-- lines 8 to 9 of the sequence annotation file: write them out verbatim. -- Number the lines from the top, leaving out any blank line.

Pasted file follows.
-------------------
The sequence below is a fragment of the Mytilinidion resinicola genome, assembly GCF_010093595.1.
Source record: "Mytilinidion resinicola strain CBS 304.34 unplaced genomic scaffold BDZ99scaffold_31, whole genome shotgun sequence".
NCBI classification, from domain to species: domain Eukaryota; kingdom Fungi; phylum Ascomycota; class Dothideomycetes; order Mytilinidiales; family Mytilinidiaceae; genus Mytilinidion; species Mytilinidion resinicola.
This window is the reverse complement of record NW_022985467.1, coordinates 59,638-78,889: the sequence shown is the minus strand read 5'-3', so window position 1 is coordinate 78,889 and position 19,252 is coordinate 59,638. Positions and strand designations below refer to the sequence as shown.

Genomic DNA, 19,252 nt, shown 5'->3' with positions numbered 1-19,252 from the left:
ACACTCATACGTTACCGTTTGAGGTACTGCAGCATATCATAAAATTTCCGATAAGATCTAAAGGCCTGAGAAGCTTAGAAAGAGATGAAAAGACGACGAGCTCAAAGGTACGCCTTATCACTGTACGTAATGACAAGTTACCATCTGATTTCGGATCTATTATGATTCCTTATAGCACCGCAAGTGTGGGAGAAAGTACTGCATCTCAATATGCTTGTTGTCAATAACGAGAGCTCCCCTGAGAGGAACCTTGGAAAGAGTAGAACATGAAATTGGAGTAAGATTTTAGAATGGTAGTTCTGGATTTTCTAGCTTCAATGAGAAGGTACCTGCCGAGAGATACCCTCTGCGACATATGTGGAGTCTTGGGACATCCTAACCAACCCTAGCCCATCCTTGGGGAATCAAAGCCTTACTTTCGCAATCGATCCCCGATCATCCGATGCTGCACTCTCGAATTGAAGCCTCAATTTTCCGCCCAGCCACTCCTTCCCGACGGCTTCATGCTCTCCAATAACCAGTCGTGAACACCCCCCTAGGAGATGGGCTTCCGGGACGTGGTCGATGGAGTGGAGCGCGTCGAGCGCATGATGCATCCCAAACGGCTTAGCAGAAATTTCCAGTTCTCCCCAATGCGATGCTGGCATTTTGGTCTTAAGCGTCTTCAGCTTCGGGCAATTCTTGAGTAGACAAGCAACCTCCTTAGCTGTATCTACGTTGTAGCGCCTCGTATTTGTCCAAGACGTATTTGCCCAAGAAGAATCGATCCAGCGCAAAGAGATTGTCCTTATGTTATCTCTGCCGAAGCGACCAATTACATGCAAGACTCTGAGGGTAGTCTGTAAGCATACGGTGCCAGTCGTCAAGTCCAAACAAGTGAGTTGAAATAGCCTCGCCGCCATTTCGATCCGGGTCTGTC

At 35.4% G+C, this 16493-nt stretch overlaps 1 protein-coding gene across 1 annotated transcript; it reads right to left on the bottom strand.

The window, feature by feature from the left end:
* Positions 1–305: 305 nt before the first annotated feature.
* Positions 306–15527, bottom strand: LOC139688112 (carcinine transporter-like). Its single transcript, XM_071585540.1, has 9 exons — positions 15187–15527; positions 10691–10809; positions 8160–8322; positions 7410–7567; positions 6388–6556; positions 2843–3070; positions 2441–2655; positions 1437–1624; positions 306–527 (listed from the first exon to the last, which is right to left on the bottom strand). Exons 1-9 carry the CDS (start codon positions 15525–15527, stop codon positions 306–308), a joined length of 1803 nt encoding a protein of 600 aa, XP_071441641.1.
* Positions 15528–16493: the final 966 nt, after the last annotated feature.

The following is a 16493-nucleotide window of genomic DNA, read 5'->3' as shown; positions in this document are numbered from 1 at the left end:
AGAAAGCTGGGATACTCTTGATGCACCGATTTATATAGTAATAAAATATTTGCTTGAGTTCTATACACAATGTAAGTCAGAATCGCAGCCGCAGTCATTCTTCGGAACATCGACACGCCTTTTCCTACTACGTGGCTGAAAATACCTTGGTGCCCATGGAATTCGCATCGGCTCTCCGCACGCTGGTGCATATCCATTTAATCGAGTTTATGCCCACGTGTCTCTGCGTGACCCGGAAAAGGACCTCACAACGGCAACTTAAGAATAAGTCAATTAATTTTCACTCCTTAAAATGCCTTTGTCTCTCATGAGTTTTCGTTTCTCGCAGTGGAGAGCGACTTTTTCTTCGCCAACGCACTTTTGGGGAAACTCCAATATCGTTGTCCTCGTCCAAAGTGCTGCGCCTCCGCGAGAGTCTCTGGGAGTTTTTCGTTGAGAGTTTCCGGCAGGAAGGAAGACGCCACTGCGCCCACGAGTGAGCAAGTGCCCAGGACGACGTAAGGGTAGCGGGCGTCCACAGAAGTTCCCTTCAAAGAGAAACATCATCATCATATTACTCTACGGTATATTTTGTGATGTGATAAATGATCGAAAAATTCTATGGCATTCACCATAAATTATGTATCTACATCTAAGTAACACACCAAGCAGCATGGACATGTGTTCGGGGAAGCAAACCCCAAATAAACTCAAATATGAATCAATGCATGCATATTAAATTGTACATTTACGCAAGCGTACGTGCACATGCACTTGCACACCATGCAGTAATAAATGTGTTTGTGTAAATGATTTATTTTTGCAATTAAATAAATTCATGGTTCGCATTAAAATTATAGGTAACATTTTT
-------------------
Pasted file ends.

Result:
The window, feature by feature from the left end:
* Positions 1–305: 305 nt before the first annotated feature.